Vol 56 No. 16 | Dec. 2004
Department of Education Awards LBCC, CSULB $3.4 Million Grant
The U.S. Department of Education has awarded a five-year, $3.4 million grant to Long Beach City College (LBCC) and CSULB for a project that will provide programs and services to improve students' success in math, science and English and increase the transfer of students between the two campuses.
The funding comes from the department's Title V Program, which aims to serve colleges that have a large number of Latino students. LBCC, the lead institution for the grant, has more than 9,300 Latino students, and CSULB has more than 8,000. Both colleges agree more needs to be done to retain Latino students, and this cooperative effort will be a step in the right direction.
"We are delighted to partner with our colleagues at Cal State Long Beach to create this important program, which will significantly and positively address student needs at both institutions," said Long Beach City College Superintendent-President E. Jan Kehoe. "This is the largest cooperative grant between our two colleges, and the activities under this grant will provide services and research that will directly impact students' success and retention at both LBCC and CSULB."
Among the activities and techniques used in the project will be the assessment of learning outcomes to help faculty address the foundations of knowledge and skills expected of students who transfer. Project administrators will also institute learning communities, supplemental instruction, multimedia learning modules and faculty use of technology. These are some of the most effective methods for student retention, according to officials.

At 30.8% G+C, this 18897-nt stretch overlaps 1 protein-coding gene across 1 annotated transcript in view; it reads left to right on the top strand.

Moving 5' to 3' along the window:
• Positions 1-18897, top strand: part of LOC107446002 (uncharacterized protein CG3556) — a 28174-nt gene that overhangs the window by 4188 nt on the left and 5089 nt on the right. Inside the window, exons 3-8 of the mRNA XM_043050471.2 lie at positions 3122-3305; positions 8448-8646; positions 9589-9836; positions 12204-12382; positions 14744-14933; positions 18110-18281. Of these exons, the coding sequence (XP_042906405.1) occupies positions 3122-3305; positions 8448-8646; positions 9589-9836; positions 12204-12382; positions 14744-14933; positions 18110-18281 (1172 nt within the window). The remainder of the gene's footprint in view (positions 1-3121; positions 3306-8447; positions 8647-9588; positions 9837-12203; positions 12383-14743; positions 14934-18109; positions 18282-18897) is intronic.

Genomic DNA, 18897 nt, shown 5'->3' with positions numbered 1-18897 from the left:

"For both colleges, we believe this cooperative partnership is a win-win," noted CSULB President Robert C. Maxson. "Students will benefit from activities designed to help them succeed in math, science and English, which are critical foundation skills for their education. In addition, faculty at both institutions will be engaged through collaborative faculty development to examine student learning outcomes."
First-year experience learning communities will focus on historically difficult courses in English, math and science. The learning communities create a cohort of students who take courses together and forge study groups while the faculty plans lessons and lectures that integrate each discipline.
Supplemental instruction (SI) activities will include LBCC and CSULB student tutors who will work with groups of students by discipline to help them review and master material. The SI component will include online services and assistance as well as on-campus support.
Additionally, both campuses will bolster their career and transfer centers and provide better linkages between the two colleges. These centers will create new on-line services that will provide career and transfer information.
The assessment of learning outcomes activities will focus on faculty on what students should be able to do when they leave the college. The professional expertise of faculty from both LBCC and CSULB will be used in a Learning Outcome Institute for disseminating best practices in assessment.
By clearly articulating expectations and providing opportunities to master them, this learning outcomes component will strengthen the skills and confidence of students when they transfer. Faculty will collaboratively address and enhance learning across the core curriculum to provide students with reinforcement of the fundamentals in learning.
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